Editorial: Raising Elian

June 1, 2000

Questions about Elian Gonzales and his custody problems and how they relate to the wellbeing of all children.

 

EDITORIAL

Raising Elian

For the past six months newspaper headlines, editorial pages, cocktail party discussions, and dinner table conversations have been laced with information and opinion about the past and future of a 6-year-old boy who accompanied his mother as she tried to immigrate to the United States on a raft. The rescue of Elian Gonzales and the battle over his future has presented the American public with many questions, including the following:

  • Who is smart enough to know which adult(s) will ensure the best future for a child?

  • Does a father always have the right to determine what happens to his son, or do we need some mechanism to evaluate his suitability as a parent?

  • Which is more important for a child—that he grow up with material comfort, or that he live with a biological parent?

  • Is ensuring a nurturing and supportive environment with people who love them important for all children, or only for those whose future challenges the pride of a government?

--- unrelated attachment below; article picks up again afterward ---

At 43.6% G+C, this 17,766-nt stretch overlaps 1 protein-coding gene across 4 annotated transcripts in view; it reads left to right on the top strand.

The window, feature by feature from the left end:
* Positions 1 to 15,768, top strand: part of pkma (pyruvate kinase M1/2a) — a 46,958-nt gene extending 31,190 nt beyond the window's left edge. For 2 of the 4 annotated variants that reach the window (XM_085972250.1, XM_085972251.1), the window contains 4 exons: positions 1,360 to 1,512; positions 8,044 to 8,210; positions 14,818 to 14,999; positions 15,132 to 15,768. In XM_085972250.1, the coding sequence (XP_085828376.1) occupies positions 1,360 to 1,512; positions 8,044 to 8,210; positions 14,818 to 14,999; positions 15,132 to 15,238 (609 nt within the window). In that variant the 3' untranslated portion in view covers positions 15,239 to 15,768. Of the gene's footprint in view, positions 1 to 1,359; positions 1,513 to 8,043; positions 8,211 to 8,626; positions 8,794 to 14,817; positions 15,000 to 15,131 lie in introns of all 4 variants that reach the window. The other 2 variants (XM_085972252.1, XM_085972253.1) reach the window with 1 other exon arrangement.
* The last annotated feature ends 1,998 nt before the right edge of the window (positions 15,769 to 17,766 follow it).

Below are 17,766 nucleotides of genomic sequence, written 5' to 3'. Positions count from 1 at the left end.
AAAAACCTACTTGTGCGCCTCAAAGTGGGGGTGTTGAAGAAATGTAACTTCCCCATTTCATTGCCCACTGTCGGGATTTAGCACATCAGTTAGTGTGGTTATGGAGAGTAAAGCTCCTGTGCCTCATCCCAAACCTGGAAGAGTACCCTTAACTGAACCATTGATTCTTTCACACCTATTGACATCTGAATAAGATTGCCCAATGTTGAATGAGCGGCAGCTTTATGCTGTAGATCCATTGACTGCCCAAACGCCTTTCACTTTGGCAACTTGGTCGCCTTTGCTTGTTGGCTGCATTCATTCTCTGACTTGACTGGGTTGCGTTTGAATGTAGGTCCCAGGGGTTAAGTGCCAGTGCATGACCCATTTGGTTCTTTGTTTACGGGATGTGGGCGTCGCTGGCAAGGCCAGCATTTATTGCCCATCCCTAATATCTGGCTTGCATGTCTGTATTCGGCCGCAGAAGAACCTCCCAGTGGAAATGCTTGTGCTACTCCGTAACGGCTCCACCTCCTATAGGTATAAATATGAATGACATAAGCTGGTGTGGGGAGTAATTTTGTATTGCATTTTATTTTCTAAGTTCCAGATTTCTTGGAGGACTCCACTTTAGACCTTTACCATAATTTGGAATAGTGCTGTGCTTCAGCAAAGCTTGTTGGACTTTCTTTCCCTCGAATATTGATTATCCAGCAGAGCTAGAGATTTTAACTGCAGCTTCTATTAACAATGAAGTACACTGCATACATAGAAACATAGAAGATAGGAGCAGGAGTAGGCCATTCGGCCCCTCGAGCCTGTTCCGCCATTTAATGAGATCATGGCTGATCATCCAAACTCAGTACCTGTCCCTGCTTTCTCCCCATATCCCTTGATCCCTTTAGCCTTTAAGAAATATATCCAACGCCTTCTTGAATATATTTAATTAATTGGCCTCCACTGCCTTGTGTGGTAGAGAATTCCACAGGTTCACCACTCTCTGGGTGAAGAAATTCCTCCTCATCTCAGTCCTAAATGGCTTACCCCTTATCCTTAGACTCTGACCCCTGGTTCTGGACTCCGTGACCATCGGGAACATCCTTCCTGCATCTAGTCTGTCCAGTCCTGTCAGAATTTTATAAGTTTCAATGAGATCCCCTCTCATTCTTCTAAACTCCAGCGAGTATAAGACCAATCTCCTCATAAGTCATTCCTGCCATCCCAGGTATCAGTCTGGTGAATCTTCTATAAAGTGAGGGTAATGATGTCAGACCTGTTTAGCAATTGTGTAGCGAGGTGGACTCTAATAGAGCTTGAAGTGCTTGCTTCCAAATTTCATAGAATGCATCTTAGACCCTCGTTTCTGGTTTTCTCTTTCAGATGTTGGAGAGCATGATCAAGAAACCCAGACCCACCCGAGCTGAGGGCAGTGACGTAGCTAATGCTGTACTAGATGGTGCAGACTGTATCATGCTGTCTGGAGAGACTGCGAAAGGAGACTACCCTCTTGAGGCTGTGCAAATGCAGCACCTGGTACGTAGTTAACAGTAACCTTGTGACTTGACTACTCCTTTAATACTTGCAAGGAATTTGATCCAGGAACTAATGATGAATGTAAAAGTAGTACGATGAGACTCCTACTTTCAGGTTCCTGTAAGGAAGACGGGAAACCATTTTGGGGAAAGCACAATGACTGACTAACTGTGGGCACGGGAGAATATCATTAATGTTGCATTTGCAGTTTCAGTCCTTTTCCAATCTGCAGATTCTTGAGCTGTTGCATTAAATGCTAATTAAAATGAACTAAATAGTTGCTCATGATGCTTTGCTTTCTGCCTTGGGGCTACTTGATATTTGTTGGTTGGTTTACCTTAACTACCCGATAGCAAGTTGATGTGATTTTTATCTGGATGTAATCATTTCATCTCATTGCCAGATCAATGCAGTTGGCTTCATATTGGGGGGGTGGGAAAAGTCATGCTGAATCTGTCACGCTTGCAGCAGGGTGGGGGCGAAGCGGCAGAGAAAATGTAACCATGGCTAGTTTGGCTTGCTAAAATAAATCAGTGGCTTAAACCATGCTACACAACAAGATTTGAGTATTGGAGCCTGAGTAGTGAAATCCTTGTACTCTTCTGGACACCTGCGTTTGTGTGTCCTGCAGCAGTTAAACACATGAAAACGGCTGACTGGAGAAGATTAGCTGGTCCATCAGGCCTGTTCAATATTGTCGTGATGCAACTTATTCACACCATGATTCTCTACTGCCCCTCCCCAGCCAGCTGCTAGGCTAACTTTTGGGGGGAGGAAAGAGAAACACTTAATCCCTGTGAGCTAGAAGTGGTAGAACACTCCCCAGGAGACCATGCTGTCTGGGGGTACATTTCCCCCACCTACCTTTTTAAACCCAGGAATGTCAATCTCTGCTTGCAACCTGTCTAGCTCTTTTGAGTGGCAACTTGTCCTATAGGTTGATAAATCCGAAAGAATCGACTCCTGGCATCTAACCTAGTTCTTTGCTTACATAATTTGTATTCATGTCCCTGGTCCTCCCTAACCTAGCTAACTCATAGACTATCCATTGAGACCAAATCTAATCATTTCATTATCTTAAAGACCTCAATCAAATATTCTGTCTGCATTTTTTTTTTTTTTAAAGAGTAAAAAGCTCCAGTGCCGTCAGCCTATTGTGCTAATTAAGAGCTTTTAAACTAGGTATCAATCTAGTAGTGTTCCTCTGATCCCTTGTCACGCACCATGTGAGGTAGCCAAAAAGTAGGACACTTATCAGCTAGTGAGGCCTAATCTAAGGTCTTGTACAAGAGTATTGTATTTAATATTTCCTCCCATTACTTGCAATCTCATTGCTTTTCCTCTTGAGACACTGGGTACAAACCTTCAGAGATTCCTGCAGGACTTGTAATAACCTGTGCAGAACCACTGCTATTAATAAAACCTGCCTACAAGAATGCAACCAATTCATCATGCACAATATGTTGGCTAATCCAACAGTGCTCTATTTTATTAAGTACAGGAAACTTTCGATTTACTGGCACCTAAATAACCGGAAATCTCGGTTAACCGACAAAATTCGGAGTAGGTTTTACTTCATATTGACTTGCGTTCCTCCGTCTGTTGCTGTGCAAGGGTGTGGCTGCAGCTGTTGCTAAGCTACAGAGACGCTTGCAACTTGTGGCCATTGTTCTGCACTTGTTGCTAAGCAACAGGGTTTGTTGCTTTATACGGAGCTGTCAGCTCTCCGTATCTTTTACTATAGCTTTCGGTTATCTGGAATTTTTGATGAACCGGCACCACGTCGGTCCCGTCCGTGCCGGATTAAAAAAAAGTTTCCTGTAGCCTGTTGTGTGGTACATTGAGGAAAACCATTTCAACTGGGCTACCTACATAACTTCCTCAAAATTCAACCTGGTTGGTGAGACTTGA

• Should pediatricians, psychologists, and educators lend their expertise to decision-making about each child, or only those for whom a defect or vulnerability would provide ammunition in a battle over custody?

The struggle over the right to care for and raise one 6-year-old child has been frustrating to observe and, at times, ridiculous. But as the dilemma over the future home and family of Elian Gonzales has been debated and adjudicated, perhaps we have learned a little about what happens when a child's future is determined by adults who are motivated more by hatred of each other than by love of the child. Perhaps we will also have learned that when families break apart, for whatever reason, maintaining the security and well-being of the children involved requires unusual wisdom and good will. If so, the media attention, government resources, and political grandstanding will have been worth it.

 

 

Julia A. McMillan, MD, Editor-in-chief of Contemporary Pediatrics, is Vice Chair, Pediatric Education, and Director, Residency Training, Johns Hopkins University School of Medicine, Baltimore.



Julia McMillan. Editorial: Raising Elian.

Contemporary Pediatrics

2000;6:9.